If osteoarthritis is advanced, severely affects daily life and quality of life, and other treatments are not sufficient, an artificial hip joint may be considered. It can significantly improve symptoms in over 90% of people with advanced osteoarthritis. After surgery, active rehabilitation is important – and a little patience. It may take several weeks or months to get used to the new joint and for the body to recover from the procedure.

Other treatments have not been shown to help with hip osteoarthritis – these include:

  • Painkillers to apply to the hip
  • Paracetamol
  • Duloxetine
  • Hyaluronic acid injections
  • X-ray stimulation radiation (also called orthovoltage therapy): This involves treating the joint with low-level X-rays 6 to 12 times over several weeks.
  • Smoothing of the cartilage during hip arthroscopy
  • Dietary supplements , for example, with chondroitin, glucosamine, or vitamins
  • Herbal preparations, for example based on devil’s claw or nettles
  • homeopathic remedies
  • Food or food extracts based on soy or avocado, for example
  • therapeutic ultrasound, laser treatments, TENS treatments or special heat treatments (diathermy)
  • Gold implantation

More knowledge

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People with osteoarthritis are sometimes given the impression that it’s an unstoppable disease that can’t be helped – or a normal sign of aging that must be accepted. However, this is not the case, so one should not be unsettled by such statements. Even though osteoarthritis cannot be cured, there are many things that can be done for the joints and against the symptoms.

It is important to become active oneself and, together with one’s doctors and therapists, to find treatments and ways of dealing with the disease that suit one’s own situation.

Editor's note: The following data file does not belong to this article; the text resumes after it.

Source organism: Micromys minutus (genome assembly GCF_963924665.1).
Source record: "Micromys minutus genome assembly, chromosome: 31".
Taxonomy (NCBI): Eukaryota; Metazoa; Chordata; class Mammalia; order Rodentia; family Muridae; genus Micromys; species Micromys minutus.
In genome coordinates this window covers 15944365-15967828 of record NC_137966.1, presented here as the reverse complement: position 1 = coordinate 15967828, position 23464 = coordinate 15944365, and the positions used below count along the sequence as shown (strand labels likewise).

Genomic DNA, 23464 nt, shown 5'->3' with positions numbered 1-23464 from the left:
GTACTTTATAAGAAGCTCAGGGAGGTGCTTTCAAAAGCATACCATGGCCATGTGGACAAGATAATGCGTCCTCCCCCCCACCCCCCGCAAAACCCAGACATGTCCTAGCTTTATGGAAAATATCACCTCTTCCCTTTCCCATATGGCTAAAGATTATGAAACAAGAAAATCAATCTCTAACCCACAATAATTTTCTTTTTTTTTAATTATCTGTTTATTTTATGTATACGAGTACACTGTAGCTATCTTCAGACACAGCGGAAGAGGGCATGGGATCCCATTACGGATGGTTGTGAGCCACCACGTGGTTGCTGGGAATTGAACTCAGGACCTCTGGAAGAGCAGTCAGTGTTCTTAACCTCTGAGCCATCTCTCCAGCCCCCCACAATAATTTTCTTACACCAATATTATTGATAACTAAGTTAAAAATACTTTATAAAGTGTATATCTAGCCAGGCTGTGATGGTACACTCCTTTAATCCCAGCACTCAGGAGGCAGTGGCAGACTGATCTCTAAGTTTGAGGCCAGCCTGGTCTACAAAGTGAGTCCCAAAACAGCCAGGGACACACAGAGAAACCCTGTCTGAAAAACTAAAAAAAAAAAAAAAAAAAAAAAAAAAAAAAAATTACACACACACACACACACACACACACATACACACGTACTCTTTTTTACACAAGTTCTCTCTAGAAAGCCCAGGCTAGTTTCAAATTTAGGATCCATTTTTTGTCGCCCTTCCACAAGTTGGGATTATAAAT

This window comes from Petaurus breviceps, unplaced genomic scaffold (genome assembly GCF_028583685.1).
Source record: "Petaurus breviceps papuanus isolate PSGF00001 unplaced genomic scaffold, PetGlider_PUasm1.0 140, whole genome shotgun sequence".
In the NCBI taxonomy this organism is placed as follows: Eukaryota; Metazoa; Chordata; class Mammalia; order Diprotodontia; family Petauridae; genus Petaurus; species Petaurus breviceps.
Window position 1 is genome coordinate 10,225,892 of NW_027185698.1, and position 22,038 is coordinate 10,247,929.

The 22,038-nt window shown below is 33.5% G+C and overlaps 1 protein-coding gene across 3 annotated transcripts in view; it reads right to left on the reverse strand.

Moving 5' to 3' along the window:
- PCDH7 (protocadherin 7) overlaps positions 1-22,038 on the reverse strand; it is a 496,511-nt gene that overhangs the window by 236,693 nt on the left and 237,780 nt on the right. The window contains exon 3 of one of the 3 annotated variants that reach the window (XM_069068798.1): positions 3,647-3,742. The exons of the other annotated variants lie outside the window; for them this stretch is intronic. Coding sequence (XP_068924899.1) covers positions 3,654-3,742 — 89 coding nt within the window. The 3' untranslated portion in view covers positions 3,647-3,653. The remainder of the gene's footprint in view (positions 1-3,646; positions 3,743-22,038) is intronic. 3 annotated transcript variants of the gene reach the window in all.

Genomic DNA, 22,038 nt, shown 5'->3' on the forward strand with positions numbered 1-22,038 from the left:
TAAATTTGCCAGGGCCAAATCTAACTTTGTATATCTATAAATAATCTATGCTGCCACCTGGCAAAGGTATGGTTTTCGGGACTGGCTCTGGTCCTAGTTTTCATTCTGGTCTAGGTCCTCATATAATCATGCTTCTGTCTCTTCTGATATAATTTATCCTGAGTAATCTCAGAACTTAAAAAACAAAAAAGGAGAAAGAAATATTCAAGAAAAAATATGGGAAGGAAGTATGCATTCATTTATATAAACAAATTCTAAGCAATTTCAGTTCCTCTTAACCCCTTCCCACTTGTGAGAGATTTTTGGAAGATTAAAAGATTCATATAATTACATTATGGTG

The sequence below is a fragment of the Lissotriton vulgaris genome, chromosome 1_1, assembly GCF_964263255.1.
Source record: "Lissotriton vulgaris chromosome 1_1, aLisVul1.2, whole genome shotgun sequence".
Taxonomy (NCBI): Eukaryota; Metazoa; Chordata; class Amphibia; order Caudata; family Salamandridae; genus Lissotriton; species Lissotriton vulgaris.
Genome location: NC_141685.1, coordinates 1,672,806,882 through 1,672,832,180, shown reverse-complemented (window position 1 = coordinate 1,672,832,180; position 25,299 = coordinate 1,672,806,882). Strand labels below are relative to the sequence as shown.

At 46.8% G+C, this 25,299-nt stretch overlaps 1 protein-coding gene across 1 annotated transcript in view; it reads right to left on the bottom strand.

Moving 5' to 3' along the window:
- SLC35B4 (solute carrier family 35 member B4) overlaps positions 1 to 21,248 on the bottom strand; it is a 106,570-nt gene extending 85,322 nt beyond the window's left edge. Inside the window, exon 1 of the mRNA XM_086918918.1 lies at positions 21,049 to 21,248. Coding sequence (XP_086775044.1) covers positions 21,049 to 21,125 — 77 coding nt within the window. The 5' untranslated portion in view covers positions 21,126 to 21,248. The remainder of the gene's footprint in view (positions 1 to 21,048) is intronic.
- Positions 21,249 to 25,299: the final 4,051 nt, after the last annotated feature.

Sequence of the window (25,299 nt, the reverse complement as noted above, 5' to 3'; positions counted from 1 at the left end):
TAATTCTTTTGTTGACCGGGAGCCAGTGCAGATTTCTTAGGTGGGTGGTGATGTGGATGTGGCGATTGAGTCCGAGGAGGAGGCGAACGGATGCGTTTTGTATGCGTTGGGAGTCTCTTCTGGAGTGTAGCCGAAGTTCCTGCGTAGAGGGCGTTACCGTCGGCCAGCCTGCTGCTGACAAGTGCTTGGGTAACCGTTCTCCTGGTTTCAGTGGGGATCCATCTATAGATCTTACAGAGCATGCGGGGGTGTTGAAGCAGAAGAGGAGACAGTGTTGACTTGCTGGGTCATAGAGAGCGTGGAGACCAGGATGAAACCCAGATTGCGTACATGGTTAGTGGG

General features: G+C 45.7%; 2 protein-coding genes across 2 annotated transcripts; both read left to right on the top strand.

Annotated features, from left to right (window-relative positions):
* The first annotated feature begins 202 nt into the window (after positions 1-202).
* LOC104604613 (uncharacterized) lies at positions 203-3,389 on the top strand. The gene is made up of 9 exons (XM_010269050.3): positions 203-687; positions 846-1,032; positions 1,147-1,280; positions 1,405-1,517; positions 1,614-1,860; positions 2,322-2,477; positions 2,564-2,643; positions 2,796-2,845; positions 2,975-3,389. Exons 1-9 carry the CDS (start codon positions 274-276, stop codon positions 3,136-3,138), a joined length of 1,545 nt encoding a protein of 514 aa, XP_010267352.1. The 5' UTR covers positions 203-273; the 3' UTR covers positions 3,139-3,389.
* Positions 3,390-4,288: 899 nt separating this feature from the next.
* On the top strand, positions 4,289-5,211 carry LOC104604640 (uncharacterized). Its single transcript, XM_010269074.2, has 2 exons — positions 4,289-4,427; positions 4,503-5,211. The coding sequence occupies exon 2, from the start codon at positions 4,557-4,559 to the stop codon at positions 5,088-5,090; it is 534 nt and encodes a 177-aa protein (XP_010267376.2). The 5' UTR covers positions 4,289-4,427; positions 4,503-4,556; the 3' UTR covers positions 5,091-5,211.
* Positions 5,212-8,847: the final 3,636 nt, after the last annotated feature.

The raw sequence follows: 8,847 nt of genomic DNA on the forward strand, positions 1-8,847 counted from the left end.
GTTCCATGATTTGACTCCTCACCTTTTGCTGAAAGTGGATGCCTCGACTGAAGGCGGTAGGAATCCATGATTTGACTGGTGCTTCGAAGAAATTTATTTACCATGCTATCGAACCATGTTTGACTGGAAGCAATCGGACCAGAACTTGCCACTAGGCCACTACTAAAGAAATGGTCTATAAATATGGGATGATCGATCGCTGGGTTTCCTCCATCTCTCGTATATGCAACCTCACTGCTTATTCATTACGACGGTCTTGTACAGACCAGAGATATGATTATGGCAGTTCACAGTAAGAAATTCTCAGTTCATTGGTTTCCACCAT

Even though osteoarthritis can limit quality of life, it pays to maintain a positive attitude. Because one’s own feelings, thoughts and behavior also influence how burdensome the pain is.

People with osteoarthritis are offered many therapies without benefit and some are advertised with unrealistic promises. Here a healthy skepticism is appropriate, because a miracle weapon against arthrosis does not exist. A good strategy is to develop realistic expectations, learn to live well with the condition, and focus on treatments that have been shown to be beneficial.

When hip osteoarthritis progresses, it can affect many areas of life. However, many people learn over time to cope with everyday life despite their condition – for example, they take more time to do chores and adjust their physical activities.

Walking aids such as walking sticks, walking frames and rollators can relieve the strain on the joints and make it easier to get around inside and outside the home. How to properly adjust and use assistive devices can be shown by physical or occupational therapists and physicians from various specialties such as orthopedics, rheumatology and geriatrics.